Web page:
On lighter side

Whenever the world looks gloomy and dark, I get my spirits up by playing with the dogs. Just go out, toss a ball, tug-of-war, watch them chase each other.

Recently there has been more than enough reasons to get up and go out. Lets take good care of our dearest ones. And our dogs.

They deserve it!


Safety first

I shared my opinion about the most important person in the field, and stated that the safety of the dogs participating in the lure coursing event lies in the hands of lure operator. A good operator can make or break the performance of the dog, for sure.

But how about the equipment?

Before going any further on this road let me remind you all about the line in the FCL Lure Coursing rules. It states very simply and clearly, that

The safety and health of the animals must always guide all officials and participants during racing and lure coursing events.

FCI Regulations for International Sighthound Races and Lure Coursing Events, Vienna, April 2012, p.6, 1.2 Protection of animals

Clear. Fine.

So it is stated in the rules.

However, there is no mention about safety of the gear used for the track.

Now, let me make this clear: every country does its best to follow the rules and guidelines set in there. For sure. And diligently. The interpretation of safety differs quite a lot from country to other, which leads to my amazement.

In Finland we have pulleys which rise about 5-7 cm above ground and have very low profile, as can be seen from the following picture.


Finnish pulley from the side. The top is about 5 cm above ground.

The pulley cannot cause any injuries to the dogs unless something else happens, like dogs fall and tumble over the pulley, hitting it directly.

The pulley is anchored to the ground with spike protruding from the bottom of the pulley. No additional hooks or anchoring required.


Finnish pulley from above. The plate is about 25cm wide, with rounded rim.

At the same time most of the countries around Europe are using higher, 15-20 cm tall industrial pulleys. It is not unusual to hear a dog getting injured or even killed by a contact with these tall pulleys or metal hooks used to anchor them in the ground.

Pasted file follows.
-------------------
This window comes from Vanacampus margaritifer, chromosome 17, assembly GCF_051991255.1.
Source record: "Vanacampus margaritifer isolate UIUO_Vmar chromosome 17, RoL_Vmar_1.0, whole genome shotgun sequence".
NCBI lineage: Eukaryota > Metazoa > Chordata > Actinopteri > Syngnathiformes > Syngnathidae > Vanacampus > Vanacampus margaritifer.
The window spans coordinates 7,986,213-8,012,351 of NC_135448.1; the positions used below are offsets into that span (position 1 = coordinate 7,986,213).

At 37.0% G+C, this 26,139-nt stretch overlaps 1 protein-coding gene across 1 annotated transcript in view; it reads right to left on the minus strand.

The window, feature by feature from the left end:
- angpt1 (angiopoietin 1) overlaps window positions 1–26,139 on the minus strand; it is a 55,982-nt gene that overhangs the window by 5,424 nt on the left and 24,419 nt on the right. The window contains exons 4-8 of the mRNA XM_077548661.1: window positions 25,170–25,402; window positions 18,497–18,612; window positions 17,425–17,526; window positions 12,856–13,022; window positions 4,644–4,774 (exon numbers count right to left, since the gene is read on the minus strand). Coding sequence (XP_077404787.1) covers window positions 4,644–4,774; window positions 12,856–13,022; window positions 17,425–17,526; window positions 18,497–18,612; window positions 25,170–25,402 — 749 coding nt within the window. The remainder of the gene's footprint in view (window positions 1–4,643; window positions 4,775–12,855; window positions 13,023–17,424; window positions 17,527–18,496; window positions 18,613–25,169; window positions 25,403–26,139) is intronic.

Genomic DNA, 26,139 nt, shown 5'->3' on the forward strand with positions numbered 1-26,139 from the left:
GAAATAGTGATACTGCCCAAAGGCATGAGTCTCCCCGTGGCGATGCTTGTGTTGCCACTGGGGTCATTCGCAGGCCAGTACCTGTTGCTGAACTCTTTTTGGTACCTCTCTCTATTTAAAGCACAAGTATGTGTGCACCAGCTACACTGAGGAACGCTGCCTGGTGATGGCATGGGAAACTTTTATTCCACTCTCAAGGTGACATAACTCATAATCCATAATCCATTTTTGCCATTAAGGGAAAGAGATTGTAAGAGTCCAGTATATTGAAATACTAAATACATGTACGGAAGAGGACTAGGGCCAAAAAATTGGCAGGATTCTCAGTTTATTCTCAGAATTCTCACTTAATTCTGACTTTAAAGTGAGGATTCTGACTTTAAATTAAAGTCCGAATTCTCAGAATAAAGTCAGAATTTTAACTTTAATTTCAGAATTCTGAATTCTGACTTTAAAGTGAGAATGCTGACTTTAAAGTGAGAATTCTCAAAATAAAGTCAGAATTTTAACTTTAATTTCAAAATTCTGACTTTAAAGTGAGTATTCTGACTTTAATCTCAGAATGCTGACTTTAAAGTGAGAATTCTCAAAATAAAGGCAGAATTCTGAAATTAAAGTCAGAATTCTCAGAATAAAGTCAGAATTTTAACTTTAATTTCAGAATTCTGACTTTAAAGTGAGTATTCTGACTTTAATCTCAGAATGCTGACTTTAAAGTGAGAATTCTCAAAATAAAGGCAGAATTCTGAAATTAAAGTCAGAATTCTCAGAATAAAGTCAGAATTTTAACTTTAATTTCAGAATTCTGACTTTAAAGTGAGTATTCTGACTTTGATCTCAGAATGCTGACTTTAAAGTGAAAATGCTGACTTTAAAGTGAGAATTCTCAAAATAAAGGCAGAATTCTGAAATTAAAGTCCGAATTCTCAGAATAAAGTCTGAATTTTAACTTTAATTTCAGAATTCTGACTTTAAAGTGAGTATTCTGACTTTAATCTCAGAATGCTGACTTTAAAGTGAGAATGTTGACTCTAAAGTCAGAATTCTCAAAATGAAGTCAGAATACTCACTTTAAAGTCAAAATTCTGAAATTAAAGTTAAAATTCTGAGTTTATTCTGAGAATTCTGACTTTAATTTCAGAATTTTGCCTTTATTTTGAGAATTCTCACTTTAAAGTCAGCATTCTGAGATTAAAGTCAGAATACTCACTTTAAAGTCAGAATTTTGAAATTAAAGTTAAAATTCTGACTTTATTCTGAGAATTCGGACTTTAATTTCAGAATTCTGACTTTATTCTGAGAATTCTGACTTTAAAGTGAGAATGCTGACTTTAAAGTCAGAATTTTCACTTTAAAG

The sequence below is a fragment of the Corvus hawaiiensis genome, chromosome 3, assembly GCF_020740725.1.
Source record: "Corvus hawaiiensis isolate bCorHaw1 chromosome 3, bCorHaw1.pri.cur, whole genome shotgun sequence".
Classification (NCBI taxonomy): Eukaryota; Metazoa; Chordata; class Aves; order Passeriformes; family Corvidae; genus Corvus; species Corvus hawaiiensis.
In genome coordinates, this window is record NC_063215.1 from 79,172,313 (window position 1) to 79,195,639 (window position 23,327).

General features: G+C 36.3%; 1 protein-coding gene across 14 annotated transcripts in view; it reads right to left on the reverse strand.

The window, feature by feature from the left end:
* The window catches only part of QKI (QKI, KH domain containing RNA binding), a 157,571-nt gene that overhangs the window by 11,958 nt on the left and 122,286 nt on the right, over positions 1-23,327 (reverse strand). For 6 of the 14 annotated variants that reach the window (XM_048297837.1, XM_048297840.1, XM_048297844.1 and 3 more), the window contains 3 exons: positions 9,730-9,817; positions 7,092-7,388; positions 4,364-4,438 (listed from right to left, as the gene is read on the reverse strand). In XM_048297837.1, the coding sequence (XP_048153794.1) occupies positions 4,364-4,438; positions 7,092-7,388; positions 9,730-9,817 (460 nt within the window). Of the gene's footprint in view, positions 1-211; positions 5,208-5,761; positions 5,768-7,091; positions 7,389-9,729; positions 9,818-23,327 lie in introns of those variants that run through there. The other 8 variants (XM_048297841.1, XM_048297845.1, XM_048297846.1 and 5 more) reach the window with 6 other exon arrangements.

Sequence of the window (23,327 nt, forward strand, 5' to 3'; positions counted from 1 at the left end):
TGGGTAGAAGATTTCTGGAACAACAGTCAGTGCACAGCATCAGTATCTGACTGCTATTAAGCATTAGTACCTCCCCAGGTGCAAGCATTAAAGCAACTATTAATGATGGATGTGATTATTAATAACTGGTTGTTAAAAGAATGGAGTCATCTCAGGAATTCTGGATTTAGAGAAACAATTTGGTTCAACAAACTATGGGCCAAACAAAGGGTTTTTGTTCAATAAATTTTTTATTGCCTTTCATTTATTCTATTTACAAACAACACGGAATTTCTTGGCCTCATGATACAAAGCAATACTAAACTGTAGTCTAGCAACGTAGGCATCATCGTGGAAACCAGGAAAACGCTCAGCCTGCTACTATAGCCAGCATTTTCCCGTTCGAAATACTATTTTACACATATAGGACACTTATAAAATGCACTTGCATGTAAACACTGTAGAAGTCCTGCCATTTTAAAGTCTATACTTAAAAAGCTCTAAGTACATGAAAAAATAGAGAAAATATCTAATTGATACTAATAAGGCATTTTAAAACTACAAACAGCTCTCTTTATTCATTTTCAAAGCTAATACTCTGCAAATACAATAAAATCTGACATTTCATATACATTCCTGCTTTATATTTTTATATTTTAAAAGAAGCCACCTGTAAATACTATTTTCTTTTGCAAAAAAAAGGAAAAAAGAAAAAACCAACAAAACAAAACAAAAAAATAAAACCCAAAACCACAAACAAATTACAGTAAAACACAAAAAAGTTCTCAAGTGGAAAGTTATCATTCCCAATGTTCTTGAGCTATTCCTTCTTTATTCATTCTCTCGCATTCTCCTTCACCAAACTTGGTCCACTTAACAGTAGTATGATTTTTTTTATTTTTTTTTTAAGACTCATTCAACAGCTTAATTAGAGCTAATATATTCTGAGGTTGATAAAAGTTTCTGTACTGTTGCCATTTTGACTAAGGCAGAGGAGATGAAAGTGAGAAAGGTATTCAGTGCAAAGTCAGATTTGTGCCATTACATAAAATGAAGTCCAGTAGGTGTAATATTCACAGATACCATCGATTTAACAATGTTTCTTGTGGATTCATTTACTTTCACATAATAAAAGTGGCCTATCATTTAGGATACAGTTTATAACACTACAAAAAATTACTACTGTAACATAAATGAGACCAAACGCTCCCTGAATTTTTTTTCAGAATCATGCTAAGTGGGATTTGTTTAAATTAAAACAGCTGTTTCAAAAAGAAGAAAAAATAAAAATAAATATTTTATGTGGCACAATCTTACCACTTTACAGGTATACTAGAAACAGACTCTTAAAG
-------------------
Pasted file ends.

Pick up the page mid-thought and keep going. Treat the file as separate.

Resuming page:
Finland has proposed regulations for pulleys, only because of the requirement mentioned in the rules. The safety of the dogs is the most important thing in this and in any dog sport. But these regulations and guidelines have not been approved by CdL at any stage, even though they acknowledge the injuries and problems the higher, industrial type pulleys pose to the dogs.

There is a solution. Finland has used these pulleys for years and without problems. The returning of the lure is just as fast as with the higher ones, this we have proven in our lure coursing events and even in European Championships 2015.

Proper equipment is an investment to the future of the sport. It may hurt the pocket of the clubs right now, but the pulleys will work for years. And provide safe sport for the enthusiastic dogs.

The safety of the dogs first. Everyone agrees on that, right?

First snow

First snow has landed here in Finland. It’s time for amazing discoveries for the puppy, which has not yet experienced snow in any form. Our Paddy¬†the Irish goes around the yard, sniffing and poking around, pushing the branches and darting away from falling snow released by the curious nose.

The older ones couldn’t care less. Sure, there are smells, strong ones, coming from beneath the thin snow cover, which our Breas still finds fascinating. But he loses interest in them quite fast now, as he’s already 4 years old.

But for the puppy. I’m waiting for a proper snow cover before I take my camera out to get good shots. Maybe I will get a similar photo out of Paddy, darting across the white yard, as I did of Brydie (deerhound) years ago.


Lodhainn Brydie on the move!

Or a flying Irishman, like I got from Breas the Deerhound.


Breas, it flies!


Oh, I’m looking forward to winter proper. Do you?